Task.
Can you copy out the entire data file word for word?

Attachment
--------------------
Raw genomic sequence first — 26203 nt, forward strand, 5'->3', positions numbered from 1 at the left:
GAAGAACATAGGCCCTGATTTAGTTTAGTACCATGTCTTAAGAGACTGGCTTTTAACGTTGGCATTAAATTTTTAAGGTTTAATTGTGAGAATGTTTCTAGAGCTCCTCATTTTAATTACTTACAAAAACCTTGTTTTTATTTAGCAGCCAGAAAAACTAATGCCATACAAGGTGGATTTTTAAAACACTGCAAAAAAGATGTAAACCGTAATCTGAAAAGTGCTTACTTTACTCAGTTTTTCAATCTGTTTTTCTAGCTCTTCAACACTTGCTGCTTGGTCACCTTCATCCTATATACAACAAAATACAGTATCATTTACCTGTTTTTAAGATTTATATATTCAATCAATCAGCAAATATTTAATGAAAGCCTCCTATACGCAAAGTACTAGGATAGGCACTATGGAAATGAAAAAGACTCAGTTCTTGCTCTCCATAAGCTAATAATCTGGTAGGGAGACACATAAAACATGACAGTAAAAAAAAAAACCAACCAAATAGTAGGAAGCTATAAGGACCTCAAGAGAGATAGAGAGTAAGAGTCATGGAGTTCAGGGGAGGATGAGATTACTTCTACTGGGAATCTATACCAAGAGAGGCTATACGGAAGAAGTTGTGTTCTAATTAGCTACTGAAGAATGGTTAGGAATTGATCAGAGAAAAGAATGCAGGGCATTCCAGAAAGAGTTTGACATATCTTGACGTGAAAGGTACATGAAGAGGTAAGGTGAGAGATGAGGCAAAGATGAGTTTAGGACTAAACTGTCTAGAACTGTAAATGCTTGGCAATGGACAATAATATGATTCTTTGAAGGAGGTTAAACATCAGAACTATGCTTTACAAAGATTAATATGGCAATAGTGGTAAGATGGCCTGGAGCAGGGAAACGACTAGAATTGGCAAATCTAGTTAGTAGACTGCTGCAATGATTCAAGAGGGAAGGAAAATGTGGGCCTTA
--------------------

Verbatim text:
Raw genomic sequence first — 26203 nt, forward strand, 5'->3', positions numbered from 1 at the left:
GAAGAACATAGGCCCTGATTTAGTTTAGTACCATGTCTTAAGAGACTGGCTTTTAACGTTGGCATTAAATTTTTAAGGTTTAATTGTGAGAATGTTTCTAGAGCTCCTCATTTTAATTACTTACAAAAACCTTGTTTTTATTTAGCAGCCAGAAAAACTAATGCCATACAAGGTGGATTTTTAAAACACTGCAAAAAAGATGTAAACCGTAATCTGAAAAGTGCTTACTTTACTCAGTTTTTCAATCTGTTTTTCTAGCTCTTCAACACTTGCTGCTTGGTCACCTTCATCCTATATACAACAAAATACAGTATCATTTACCTGTTTTTAAGATTTATATATTCAATCAATCAGCAAATATTTAATGAAAGCCTCCTATACGCAAAGTACTAGGATAGGCACTATGGAAATGAAAAAGACTCAGTTCTTGCTCTCCATAAGCTAATAATCTGGTAGGGAGACACATAAAACATGACAGTAAAAAAAAAAACCAACCAAATAGTAGGAAGCTATAAGGACCTCAAGAGAGATAGAGAGTAAGAGTCATGGAGTTCAGGGGAGGATGAGATTACTTCTACTGGGAATCTATACCAAGAGAGGCTATACGGAAGAAGTTGTGTTCTAATTAGCTACTGAAGAATGGTTAGGAATTGATCAGAGAAAAGAATGCAGGGCATTCCAGAAAGAGTTTGACATATCTTGACGTGAAAGGTACATGAAGAGGTAAGGTGAGAGATGAGGCAAAGATGAGTTTAGGACTAAACTGTCTAGAACTGTAAATGCTTGGCAATGGACAATAATATGATTCTTTGAAGGAGGTTAAACATCAGAACTATGCTTTACAAAGATTAATATGGCAATAGTGGTAAGATGGCCTGGAGCAGGGAAACGACTAGAATTGGCAAATCTAGTTAGTAGACTGCTGCAATGATTCAAGAGGGAAGGAAAATGTGGGCCTTA